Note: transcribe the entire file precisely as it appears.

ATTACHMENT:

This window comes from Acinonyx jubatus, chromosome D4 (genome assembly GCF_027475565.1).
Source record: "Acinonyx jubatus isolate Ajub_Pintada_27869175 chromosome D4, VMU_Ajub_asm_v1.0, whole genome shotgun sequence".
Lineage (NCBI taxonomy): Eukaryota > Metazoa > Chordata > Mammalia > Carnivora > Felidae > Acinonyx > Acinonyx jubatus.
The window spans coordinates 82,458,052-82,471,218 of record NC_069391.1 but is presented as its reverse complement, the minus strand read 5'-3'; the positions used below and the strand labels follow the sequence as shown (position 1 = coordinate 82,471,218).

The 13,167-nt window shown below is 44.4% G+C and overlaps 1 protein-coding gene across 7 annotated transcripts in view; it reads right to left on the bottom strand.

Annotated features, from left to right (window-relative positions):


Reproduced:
This window comes from Acinonyx jubatus, chromosome D4 (genome assembly GCF_027475565.1).
Source record: "Acinonyx jubatus isolate Ajub_Pintada_27869175 chromosome D4, VMU_Ajub_asm_v1.0, whole genome shotgun sequence".
Lineage (NCBI taxonomy): Eukaryota > Metazoa > Chordata > Mammalia > Carnivora > Felidae > Acinonyx > Acinonyx jubatus.
The window spans coordinates 82,458,052-82,471,218 of record NC_069391.1 but is presented as its reverse complement, the minus strand read 5'-3'; the positions used below and the strand labels follow the sequence as shown (position 1 = coordinate 82,471,218).

The 13,167-nt window shown below is 44.4% G+C and overlaps 1 protein-coding gene across 7 annotated transcripts in view; it reads right to left on the bottom strand.

Annotated features, from left to right (window-relative positions):